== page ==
Distress Calls Linked to Amelia Earhart Probably Don't Reveal Anything About Her Demise
The daring aviator Amelia Earhart may have sent distress calls from a tiny Pacific island by the light of the moon, talking urgently into her radio while she recharged her damaged plane at low tide, according to a new report.

But not everyone is on board with this new idea about Earhart's tragic end.

The scenario rests on a lot of assumptions about how and where Earhart's plane went down, meaning it's highly unlikely it ever happened, said John Little, an assistant curator at the Museum of Flight in Seattle, who was not involved with the report. ...
FULL STORY: https://www.livescience.com/63212-amelia-earhart-radio-distress-calls.html
 

AlchoPwn

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If the DNA of the bones they found test up with 99% probability with Earhart's surviving family, that is good enough for me, provided the procedures of the DNA testing were done properly.
 

EnolaGaia

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If the DNA of the bones they found test up with 99% probability with Earhart's surviving family, that is good enough for me, provided the procedures of the DNA testing were done properly.
The problem is that the bones were lost during WW2.
 

AlchoPwn

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My understanding was that Josh Gates from Expedition Unknown traced the recovery of the bones from Nikumoro to the Fiji museum where they were lost. Then subsequently the descendant of one of the locals who worked at the museum came forwards to say that his relative came home with a box of bones from the museum and hid them under the house, where he had seen them when playing there as a child. Not the most reliable provenance, but the bones were recovered by Fiji police and the matter went quiet. I thought the recent hoo-haa related to that potential discovery.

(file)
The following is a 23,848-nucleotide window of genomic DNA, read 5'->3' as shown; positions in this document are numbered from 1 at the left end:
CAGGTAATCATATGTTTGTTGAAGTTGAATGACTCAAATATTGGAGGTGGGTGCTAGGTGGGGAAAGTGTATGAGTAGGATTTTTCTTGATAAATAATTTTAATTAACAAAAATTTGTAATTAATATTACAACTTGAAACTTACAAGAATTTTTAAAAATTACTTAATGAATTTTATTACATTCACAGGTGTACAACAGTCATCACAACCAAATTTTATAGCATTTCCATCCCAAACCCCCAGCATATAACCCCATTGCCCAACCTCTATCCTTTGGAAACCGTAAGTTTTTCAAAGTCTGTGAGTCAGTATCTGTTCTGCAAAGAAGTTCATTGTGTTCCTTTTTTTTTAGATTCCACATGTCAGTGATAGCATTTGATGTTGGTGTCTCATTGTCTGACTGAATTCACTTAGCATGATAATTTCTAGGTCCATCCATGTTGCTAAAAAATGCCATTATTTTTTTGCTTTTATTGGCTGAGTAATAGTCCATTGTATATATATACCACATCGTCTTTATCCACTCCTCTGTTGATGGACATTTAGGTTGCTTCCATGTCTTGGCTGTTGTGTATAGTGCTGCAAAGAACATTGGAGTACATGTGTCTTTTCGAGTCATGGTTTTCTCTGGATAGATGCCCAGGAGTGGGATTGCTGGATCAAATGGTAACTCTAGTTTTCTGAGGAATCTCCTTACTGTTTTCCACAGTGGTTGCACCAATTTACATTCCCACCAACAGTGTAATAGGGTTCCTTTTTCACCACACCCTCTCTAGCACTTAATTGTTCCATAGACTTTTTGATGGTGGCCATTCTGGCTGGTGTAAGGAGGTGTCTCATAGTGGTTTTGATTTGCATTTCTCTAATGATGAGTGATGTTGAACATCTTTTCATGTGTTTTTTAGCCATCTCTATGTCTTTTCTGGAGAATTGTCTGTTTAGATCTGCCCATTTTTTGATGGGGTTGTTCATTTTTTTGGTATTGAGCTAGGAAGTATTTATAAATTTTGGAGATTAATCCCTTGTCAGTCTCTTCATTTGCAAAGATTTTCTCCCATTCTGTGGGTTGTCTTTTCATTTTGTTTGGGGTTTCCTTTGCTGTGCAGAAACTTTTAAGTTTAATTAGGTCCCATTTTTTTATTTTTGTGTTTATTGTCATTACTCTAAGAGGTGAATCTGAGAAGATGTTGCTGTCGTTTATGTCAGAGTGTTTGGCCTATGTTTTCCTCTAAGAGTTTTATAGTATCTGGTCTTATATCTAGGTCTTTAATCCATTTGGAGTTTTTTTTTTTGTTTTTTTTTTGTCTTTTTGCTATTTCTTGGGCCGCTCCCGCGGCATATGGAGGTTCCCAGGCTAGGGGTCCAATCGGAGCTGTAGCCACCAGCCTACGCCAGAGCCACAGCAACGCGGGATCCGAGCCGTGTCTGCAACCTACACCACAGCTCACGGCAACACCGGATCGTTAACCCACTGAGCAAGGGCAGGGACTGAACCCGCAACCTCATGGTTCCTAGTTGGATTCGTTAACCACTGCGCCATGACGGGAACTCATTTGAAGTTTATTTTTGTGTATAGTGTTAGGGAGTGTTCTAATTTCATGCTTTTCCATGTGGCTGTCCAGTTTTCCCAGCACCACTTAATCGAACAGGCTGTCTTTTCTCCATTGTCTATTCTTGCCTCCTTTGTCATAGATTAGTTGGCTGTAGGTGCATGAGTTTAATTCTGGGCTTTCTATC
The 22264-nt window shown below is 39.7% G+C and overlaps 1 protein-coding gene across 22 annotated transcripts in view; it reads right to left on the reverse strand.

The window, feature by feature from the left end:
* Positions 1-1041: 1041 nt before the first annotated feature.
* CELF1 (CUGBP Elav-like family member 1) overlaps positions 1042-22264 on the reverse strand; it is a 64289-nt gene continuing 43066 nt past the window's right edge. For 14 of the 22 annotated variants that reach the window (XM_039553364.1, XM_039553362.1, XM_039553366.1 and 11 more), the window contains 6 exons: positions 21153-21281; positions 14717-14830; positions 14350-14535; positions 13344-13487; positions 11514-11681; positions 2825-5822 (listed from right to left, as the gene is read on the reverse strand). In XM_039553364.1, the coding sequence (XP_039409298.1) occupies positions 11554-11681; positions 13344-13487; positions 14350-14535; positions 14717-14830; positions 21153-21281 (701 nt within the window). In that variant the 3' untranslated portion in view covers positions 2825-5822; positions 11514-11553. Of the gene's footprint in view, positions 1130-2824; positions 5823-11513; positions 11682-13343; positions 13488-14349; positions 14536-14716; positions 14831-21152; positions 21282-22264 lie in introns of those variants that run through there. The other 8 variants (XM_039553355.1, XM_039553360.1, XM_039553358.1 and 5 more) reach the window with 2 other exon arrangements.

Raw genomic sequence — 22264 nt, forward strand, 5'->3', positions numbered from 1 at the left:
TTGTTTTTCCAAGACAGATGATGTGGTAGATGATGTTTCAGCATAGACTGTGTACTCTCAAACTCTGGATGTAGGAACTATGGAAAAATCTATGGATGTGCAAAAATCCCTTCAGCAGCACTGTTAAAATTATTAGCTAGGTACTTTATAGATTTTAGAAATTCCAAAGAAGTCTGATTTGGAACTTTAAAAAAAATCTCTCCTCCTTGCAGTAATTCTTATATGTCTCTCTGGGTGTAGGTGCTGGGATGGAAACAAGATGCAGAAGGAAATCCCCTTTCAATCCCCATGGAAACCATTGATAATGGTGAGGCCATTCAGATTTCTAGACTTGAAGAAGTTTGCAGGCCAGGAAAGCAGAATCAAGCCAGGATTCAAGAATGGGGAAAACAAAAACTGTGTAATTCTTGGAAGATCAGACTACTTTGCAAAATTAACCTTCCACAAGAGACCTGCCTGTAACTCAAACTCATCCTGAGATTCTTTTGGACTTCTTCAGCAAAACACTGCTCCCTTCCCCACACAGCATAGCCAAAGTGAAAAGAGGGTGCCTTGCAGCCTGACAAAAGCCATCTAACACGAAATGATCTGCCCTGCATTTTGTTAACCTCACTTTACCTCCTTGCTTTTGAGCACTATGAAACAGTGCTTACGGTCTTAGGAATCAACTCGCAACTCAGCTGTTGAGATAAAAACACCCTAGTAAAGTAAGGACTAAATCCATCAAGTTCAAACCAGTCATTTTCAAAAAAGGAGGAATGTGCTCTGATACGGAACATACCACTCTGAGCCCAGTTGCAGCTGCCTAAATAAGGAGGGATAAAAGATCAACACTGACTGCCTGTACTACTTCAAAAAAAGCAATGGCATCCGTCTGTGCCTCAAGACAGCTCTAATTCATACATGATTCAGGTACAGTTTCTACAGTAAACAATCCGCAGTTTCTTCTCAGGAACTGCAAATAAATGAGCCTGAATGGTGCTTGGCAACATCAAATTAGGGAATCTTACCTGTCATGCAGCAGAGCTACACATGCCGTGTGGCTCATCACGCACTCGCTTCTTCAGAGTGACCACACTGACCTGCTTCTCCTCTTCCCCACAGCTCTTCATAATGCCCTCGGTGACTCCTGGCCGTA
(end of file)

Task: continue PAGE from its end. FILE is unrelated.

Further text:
Like most shows of this general class, nothing is normally resolved, but there are cases when Josh has actually found things. His hit rate is about once every season.
 

Dropship

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I think I read somewhere that Earhart and Noonan never took a life raft to save weight, reasoning that when the big fuel tank was empty it'd keep the plane afloat.
That happened with the Junkers W-33 'Esa' (below) which ditched with engine trouble during a transatlantic attempt in 1931 from Portugal, the 3-man crew clung to the wreck for 6 days before a passing ship picked them up 7 miles from Newfoundland-

ESA.jpg
 

maximus otter

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A newly-acquired 16mm movie film of female aviator Amelia Earhart could shed light on what happened more than 80 years after she disappeared.

The footage shows Earhart's plane taking off on a test flight on the morning of 1 July 1937.Earhart and navigator Fred Noonan disappeared the following day.



The pair were in a Lockheed Model 10-E Electra, which had an aluminium patch attached to its fuselage in Miami to repair damage prior to their departure.

Those attempting to explain Earhart's disappearance have wondered whether a piece of metal, found washed up on Nikumaroro island in the western Pacific in 1991, is that same aluminium patch: